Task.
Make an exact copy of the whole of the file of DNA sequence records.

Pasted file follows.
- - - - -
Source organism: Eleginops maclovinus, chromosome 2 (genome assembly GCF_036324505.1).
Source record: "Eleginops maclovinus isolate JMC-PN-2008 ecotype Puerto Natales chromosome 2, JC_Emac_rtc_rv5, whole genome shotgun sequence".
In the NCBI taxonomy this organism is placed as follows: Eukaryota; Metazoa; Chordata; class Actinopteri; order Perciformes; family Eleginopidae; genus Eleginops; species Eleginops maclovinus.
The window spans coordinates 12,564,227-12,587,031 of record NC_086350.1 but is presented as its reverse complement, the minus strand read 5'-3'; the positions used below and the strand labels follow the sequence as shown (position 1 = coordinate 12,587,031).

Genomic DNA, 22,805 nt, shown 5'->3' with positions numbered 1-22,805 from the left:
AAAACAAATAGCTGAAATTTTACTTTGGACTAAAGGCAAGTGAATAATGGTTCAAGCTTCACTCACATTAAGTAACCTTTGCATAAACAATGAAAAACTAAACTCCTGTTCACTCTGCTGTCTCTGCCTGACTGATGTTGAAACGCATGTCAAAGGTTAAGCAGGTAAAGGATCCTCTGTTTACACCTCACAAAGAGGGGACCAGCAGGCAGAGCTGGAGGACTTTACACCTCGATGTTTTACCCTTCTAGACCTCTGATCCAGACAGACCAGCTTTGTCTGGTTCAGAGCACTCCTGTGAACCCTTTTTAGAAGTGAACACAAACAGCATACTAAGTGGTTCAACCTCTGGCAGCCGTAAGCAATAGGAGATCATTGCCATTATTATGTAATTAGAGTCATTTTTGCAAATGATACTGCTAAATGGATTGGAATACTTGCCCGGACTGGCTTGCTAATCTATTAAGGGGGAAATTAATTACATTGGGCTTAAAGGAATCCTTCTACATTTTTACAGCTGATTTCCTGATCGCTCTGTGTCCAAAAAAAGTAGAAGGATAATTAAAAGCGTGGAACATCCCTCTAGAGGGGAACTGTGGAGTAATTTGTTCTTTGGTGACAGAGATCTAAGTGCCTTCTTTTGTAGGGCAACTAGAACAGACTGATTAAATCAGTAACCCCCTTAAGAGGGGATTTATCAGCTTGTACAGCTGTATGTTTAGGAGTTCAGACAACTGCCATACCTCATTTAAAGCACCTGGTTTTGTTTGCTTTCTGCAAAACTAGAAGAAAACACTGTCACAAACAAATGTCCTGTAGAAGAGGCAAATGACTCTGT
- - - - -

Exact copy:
Source organism: Eleginops maclovinus, chromosome 2 (genome assembly GCF_036324505.1).
Source record: "Eleginops maclovinus isolate JMC-PN-2008 ecotype Puerto Natales chromosome 2, JC_Emac_rtc_rv5, whole genome shotgun sequence".
In the NCBI taxonomy this organism is placed as follows: Eukaryota; Metazoa; Chordata; class Actinopteri; order Perciformes; family Eleginopidae; genus Eleginops; species Eleginops maclovinus.
The window spans coordinates 12,564,227-12,587,031 of record NC_086350.1 but is presented as its reverse complement, the minus strand read 5'-3'; the positions used below and the strand labels follow the sequence as shown (position 1 = coordinate 12,587,031).

Genomic DNA, 22,805 nt, shown 5'->3' with positions numbered 1-22,805 from the left:
AAAACAAATAGCTGAAATTTTACTTTGGACTAAAGGCAAGTGAATAATGGTTCAAGCTTCACTCACATTAAGTAACCTTTGCATAAACAATGAAAAACTAAACTCCTGTTCACTCTGCTGTCTCTGCCTGACTGATGTTGAAACGCATGTCAAAGGTTAAGCAGGTAAAGGATCCTCTGTTTACACCTCACAAAGAGGGGACCAGCAGGCAGAGCTGGAGGACTTTACACCTCGATGTTTTACCCTTCTAGACCTCTGATCCAGACAGACCAGCTTTGTCTGGTTCAGAGCACTCCTGTGAACCCTTTTTAGAAGTGAACACAAACAGCATACTAAGTGGTTCAACCTCTGGCAGCCGTAAGCAATAGGAGATCATTGCCATTATTATGTAATTAGAGTCATTTTTGCAAATGATACTGCTAAATGGATTGGAATACTTGCCCGGACTGGCTTGCTAATCTATTAAGGGGGAAATTAATTACATTGGGCTTAAAGGAATCCTTCTACATTTTTACAGCTGATTTCCTGATCGCTCTGTGTCCAAAAAAAGTAGAAGGATAATTAAAAGCGTGGAACATCCCTCTAGAGGGGAACTGTGGAGTAATTTGTTCTTTGGTGACAGAGATCTAAGTGCCTTCTTTTGTAGGGCAACTAGAACAGACTGATTAAATCAGTAACCCCCTTAAGAGGGGATTTATCAGCTTGTACAGCTGTATGTTTAGGAGTTCAGACAACTGCCATACCTCATTTAAAGCACCTGGTTTTGTTTGCTTTCTGCAAAACTAGAAGAAAACACTGTCACAAACAAATGTCCTGTAGAAGAGGCAAATGACTCTGT